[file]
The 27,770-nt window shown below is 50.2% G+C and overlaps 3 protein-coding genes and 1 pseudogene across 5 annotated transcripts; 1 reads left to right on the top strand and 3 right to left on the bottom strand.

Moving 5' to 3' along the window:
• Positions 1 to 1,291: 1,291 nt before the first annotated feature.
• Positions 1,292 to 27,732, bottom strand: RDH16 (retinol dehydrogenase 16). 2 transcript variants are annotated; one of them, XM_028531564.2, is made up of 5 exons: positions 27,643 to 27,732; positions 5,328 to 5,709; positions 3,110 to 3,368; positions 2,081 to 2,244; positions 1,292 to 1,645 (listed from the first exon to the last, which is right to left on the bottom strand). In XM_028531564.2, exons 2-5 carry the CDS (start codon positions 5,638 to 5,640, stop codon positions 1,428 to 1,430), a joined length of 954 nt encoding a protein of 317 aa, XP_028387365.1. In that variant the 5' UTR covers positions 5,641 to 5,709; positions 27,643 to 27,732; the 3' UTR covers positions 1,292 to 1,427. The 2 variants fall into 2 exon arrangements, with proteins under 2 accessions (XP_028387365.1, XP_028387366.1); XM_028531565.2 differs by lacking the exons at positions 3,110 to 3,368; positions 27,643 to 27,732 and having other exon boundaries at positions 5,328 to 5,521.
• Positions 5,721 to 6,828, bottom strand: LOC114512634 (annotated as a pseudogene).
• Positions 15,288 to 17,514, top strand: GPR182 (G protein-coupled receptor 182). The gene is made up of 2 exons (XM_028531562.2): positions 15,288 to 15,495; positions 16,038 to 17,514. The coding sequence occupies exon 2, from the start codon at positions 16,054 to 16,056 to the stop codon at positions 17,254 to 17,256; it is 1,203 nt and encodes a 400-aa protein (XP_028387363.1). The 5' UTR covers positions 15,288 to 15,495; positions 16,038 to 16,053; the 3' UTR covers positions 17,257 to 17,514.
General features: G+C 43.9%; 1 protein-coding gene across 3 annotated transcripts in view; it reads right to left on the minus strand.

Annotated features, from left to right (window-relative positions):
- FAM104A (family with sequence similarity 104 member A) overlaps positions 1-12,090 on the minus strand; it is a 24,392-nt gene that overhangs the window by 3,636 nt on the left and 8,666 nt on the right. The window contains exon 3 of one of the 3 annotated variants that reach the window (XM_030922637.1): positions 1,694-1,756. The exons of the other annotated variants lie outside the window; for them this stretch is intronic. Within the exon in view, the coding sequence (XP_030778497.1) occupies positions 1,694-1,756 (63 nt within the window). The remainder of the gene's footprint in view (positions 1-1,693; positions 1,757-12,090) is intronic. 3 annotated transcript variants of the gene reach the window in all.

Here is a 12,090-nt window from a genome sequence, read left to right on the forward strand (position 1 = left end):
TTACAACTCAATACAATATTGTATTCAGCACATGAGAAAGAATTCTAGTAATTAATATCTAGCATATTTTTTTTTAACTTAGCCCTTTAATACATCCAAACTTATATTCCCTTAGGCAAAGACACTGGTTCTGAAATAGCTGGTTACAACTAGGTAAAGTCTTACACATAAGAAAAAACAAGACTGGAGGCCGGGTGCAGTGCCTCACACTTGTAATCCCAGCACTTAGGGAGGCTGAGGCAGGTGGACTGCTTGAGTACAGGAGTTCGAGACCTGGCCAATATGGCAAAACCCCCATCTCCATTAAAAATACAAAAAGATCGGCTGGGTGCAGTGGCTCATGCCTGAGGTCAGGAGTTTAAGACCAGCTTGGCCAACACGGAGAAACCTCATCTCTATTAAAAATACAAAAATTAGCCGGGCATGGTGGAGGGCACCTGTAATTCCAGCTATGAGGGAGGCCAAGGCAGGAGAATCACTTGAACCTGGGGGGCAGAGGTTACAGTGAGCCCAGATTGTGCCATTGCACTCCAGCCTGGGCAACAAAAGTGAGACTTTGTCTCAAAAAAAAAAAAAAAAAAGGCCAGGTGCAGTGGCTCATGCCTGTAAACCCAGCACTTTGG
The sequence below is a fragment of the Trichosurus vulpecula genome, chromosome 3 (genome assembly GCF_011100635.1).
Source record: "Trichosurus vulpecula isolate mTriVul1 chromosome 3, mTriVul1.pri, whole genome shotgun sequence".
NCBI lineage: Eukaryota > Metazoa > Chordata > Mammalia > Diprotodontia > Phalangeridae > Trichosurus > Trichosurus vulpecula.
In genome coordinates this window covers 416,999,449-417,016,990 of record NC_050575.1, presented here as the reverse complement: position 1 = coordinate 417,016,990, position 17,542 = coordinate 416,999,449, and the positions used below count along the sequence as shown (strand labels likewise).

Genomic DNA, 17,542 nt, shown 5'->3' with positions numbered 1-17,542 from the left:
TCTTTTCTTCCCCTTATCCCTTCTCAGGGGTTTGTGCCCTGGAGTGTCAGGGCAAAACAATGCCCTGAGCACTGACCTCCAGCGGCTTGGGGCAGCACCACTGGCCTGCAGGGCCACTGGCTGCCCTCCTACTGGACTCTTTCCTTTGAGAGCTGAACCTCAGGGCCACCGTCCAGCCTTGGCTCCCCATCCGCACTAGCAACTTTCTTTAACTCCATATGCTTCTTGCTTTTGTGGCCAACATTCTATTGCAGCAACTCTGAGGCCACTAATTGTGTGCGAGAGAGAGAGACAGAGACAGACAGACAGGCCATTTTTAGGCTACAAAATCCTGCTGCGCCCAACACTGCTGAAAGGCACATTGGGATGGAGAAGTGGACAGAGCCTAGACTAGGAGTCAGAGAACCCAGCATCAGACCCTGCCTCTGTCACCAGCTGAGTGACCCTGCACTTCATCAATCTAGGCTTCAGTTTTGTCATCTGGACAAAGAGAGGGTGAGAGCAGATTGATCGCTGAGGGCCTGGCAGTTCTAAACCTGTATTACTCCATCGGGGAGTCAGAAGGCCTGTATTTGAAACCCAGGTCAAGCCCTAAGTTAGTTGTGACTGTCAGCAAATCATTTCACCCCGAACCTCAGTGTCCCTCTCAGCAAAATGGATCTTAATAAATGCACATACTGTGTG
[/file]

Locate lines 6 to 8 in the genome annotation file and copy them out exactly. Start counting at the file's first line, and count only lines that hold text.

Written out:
• Positions 15,288 to 17,514, top strand: GPR182 (G protein-coupled receptor 182). The gene is made up of 2 exons (XM_028531562.2): positions 15,288 to 15,495; positions 16,038 to 17,514. The coding sequence occupies exon 2, from the start codon at positions 16,054 to 16,056 to the stop codon at positions 17,254 to 17,256; it is 1,203 nt and encodes a 400-aa protein (XP_028387363.1). The 5' UTR covers positions 15,288 to 15,495; positions 16,038 to 16,053; the 3' UTR covers positions 17,257 to 17,514.
General features: G+C 43.9%; 1 protein-coding gene across 3 annotated transcripts in view; it reads right to left on the minus strand.

Annotated features, from left to right (window-relative positions):